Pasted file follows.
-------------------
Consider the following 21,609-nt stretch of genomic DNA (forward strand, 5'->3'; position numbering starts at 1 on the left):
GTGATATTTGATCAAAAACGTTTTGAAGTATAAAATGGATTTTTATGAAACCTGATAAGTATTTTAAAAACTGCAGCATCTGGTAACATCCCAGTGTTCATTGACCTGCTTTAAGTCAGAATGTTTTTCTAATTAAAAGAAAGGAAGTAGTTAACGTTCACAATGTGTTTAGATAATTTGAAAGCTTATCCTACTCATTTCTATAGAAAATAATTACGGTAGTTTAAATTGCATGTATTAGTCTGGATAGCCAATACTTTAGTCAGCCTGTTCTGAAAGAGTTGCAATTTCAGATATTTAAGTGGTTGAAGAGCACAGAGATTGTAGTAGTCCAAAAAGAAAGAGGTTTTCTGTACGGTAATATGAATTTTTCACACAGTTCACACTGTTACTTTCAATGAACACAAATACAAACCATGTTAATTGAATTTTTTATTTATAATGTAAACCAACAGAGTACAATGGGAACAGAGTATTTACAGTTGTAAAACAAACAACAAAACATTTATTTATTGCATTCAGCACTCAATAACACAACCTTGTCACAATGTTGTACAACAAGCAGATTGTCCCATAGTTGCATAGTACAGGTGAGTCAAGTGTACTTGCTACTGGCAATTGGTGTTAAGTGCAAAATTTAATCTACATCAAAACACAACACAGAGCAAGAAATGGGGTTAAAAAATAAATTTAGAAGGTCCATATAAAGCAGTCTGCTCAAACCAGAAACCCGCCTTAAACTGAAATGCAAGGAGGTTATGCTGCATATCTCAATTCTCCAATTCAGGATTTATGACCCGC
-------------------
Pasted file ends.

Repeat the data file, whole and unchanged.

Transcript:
Consider the following 21,609-nt stretch of genomic DNA (forward strand, 5'->3'; position numbering starts at 1 on the left):
GTGATATTTGATCAAAAACGTTTTGAAGTATAAAATGGATTTTTATGAAACCTGATAAGTATTTTAAAAACTGCAGCATCTGGTAACATCCCAGTGTTCATTGACCTGCTTTAAGTCAGAATGTTTTTCTAATTAAAAGAAAGGAAGTAGTTAACGTTCACAATGTGTTTAGATAATTTGAAAGCTTATCCTACTCATTTCTATAGAAAATAATTACGGTAGTTTAAATTGCATGTATTAGTCTGGATAGCCAATACTTTAGTCAGCCTGTTCTGAAAGAGTTGCAATTTCAGATATTTAAGTGGTTGAAGAGCACAGAGATTGTAGTAGTCCAAAAAGAAAGAGGTTTTCTGTACGGTAATATGAATTTTTCACACAGTTCACACTGTTACTTTCAATGAACACAAATACAAACCATGTTAATTGAATTTTTTATTTATAATGTAAACCAACAGAGTACAATGGGAACAGAGTATTTACAGTTGTAAAACAAACAACAAAACATTTATTTATTGCATTCAGCACTCAATAACACAACCTTGTCACAATGTTGTACAACAAGCAGATTGTCCCATAGTTGCATAGTACAGGTGAGTCAAGTGTACTTGCTACTGGCAATTGGTGTTAAGTGCAAAATTTAATCTACATCAAAACACAACACAGAGCAAGAAATGGGGTTAAAAAATAAATTTAGAAGGTCCATATAAAGCAGTCTGCTCAAACCAGAAACCCGCCTTAAACTGAAATGCAAGGAGGTTATGCTGCATATCTCAATTCTCCAATTCAGGATTTATGACCCGC